Update: Per Pat Leonard, Taylor Pyatt and Benoit Pouliot will be scratched tonight. Dorsett and Arron Asham will dress in their place.
Per Steve Zipay, Derek Dorsett (wrist) was back on the ice for this morning’s skate. Dorsett has been nursing this wrist issue for a while, and the Rangers could really use his spunk back in the lineup.
Marc Staal was not on the ice, as expected. He is suffering from “issues” that may or may not be concussion related.
The team is calling it a neck issue for now. (Update: It’s a concussion)
Per the Rangers Twitter feed, Derek Dorsett will be out tonight with a lingering wrist issue. Taylor Pyatt will return to the lineup in Dorsett’s place. Also, AV noted an unspecified defenseman is banged up and the defensemen will be a game time decision. We can speculate all we want, but we know it isn’t John Moore that is banged up, since AV confirmed he will return tonight. If the unspecified defenseman is good to go, then I assume Justin Falk, who barely played in the third period last game, will be the healthy scratch.
It’s not fair that Derek Dorsett will always be compared with Brandon Prust, but he’s done a pretty good impersonation
That’s not really a fair title to Derek Dorsett, who could surely care less what Brandon Prust did in New York before Dorsett’s arrival. But fair or not, “Brandon Prust 2.0″ is how Dorsett was billed when he arrived in the Marian Gaborik blockbuster last spring, so Prust is the player Dorsett will forever be compared to in the eyes of Rangers fans.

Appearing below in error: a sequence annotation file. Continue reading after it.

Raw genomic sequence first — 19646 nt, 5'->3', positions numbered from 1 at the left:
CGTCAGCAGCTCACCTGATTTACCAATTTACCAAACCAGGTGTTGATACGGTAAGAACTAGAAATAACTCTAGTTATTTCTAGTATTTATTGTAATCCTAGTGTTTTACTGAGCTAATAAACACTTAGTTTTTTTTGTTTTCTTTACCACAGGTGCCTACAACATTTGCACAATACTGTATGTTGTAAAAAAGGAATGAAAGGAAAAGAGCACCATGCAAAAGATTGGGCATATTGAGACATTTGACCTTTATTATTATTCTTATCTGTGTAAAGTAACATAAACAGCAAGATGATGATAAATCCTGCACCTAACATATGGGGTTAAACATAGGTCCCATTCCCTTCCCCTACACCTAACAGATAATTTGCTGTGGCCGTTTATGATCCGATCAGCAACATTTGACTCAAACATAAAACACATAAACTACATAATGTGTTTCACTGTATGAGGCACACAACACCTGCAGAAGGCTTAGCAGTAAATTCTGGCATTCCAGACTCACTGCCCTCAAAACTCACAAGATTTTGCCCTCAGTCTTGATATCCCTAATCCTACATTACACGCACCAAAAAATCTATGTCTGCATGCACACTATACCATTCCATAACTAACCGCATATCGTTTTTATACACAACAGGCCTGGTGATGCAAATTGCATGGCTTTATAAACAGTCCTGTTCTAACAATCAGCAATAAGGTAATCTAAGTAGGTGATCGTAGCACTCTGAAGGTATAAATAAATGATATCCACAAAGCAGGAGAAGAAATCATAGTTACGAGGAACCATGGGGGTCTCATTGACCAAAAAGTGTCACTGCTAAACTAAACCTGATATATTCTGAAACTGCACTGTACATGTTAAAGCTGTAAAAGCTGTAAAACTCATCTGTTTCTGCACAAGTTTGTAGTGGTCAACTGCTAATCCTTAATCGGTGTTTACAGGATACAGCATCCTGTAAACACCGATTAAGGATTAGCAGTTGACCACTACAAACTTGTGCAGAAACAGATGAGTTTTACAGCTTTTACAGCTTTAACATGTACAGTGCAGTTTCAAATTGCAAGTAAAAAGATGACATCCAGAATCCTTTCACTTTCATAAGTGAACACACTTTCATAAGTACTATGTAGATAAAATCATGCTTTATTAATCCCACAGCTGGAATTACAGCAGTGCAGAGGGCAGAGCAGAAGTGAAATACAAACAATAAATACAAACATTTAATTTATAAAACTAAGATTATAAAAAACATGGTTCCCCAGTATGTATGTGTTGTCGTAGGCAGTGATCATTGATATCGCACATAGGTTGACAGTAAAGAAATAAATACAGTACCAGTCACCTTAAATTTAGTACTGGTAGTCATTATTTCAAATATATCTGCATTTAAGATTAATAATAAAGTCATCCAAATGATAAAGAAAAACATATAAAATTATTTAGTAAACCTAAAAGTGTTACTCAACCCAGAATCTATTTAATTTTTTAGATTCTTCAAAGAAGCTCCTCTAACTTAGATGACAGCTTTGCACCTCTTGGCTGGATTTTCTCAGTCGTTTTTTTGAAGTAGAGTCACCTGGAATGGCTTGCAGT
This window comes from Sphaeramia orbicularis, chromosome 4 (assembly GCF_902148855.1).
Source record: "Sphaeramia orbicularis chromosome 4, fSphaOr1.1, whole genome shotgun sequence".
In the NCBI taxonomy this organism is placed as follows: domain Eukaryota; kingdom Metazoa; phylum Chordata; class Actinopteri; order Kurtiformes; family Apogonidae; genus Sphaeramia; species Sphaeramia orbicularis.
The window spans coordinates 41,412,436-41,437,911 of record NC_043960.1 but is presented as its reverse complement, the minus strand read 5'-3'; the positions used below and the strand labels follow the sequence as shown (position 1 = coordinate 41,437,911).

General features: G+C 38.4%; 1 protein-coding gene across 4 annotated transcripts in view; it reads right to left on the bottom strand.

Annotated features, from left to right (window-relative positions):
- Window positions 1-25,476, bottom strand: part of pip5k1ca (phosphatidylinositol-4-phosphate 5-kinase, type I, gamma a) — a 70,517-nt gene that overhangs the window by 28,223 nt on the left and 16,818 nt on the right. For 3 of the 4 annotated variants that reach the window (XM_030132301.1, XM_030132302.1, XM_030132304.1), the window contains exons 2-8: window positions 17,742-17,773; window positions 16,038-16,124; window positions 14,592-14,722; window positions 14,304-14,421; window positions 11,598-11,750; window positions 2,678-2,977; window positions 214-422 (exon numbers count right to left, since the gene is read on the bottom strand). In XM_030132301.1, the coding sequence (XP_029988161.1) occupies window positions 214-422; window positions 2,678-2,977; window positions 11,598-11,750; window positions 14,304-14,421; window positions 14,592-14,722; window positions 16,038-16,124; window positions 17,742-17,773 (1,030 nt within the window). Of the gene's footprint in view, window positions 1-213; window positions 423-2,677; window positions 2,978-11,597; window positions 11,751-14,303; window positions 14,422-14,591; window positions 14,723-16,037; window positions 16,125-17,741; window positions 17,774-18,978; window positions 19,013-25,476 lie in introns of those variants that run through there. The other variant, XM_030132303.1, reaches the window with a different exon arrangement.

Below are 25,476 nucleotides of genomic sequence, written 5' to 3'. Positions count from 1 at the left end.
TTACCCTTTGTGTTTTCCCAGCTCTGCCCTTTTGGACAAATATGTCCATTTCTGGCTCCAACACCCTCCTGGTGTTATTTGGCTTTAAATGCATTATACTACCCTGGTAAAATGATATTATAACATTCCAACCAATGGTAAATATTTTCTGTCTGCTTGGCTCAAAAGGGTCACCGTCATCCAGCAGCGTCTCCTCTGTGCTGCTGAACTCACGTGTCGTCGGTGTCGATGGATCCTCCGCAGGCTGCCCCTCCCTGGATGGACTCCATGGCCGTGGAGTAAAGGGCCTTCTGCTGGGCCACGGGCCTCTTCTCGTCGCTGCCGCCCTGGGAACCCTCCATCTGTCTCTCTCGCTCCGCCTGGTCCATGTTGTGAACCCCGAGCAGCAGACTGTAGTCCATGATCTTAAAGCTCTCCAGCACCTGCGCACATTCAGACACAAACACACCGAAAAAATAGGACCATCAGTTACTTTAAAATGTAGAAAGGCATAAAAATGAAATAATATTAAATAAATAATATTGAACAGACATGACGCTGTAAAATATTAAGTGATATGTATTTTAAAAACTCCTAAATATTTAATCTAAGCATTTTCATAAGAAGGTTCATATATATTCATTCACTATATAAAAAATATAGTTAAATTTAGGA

Prust’s game has changed a bit over the last two seasons due to injuries, but at his best with the Rangers he was relentless on the forecheck, a willing combatant, a reliable penalty killer and one of New York’s most important energy guys.
Dorsett has settled in nicely this year and has filled an almost identical role. Like Prust, Dorsett has been a terrific forechecker, a dependable penalty killer, and a trusted player in his own end (just 38% of his shifts have started in the attack zone). And if fighting is your thing, you’ll be pleased to know that Dorsett has five majors this season, second in the league. Perhaps the greatest difference between the two is in the energy jolt they deliver to the lineup. This is an extremely subjective observation, but it seems that even though Dorsett goes all out every night, he hasn’t yet displayed the same penchant for shaking his team awake that Prust once did.
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A bounce-back season from Brad Richards would be a huge boost for the Rangers
Best case: Asham continues to provide comedic relief on Twitter and plays in a handful of games with the Blueshirts.
Worst case: New York is unable to find a taker for Asham on waivers and he spends the final year of his contract in Hartford.